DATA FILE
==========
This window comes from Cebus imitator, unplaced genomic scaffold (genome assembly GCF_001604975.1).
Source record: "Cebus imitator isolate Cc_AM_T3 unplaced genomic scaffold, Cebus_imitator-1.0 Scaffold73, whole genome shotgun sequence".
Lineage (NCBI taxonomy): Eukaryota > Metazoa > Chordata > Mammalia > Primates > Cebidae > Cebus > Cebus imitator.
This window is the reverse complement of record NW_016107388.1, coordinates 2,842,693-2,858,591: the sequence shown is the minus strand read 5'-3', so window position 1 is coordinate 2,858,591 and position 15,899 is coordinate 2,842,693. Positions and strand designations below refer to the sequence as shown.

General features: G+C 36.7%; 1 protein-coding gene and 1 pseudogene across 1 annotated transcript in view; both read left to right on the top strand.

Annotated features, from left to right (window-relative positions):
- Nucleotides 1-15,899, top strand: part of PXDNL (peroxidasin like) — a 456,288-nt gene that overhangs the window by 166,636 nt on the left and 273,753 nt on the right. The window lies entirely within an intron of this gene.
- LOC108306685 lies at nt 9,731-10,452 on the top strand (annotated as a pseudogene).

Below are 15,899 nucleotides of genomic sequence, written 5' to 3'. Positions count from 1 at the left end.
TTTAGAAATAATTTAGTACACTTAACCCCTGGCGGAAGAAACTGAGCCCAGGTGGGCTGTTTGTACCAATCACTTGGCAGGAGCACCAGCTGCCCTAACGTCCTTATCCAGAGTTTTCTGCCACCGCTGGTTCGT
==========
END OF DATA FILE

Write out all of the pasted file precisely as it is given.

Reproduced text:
This window comes from Cebus imitator, unplaced genomic scaffold (genome assembly GCF_001604975.1).
Source record: "Cebus imitator isolate Cc_AM_T3 unplaced genomic scaffold, Cebus_imitator-1.0 Scaffold73, whole genome shotgun sequence".
Lineage (NCBI taxonomy): Eukaryota > Metazoa > Chordata > Mammalia > Primates > Cebidae > Cebus > Cebus imitator.
This window is the reverse complement of record NW_016107388.1, coordinates 2,842,693-2,858,591: the sequence shown is the minus strand read 5'-3', so window position 1 is coordinate 2,858,591 and position 15,899 is coordinate 2,842,693. Positions and strand designations below refer to the sequence as shown.

General features: G+C 36.7%; 1 protein-coding gene and 1 pseudogene across 1 annotated transcript in view; both read left to right on the top strand.

Annotated features, from left to right (window-relative positions):
- Nucleotides 1-15,899, top strand: part of PXDNL (peroxidasin like) — a 456,288-nt gene that overhangs the window by 166,636 nt on the left and 273,753 nt on the right. The window lies entirely within an intron of this gene.
- LOC108306685 lies at nt 9,731-10,452 on the top strand (annotated as a pseudogene).

Below are 15,899 nucleotides of genomic sequence, written 5' to 3'. Positions count from 1 at the left end.
TTTAGAAATAATTTAGTACACTTAACCCCTGGCGGAAGAAACTGAGCCCAGGTGGGCTGTTTGTACCAATCACTTGGCAGGAGCACCAGCTGCCCTAACGTCCTTATCCAGAGTTTTCTGCCACCGCTGGTTCGT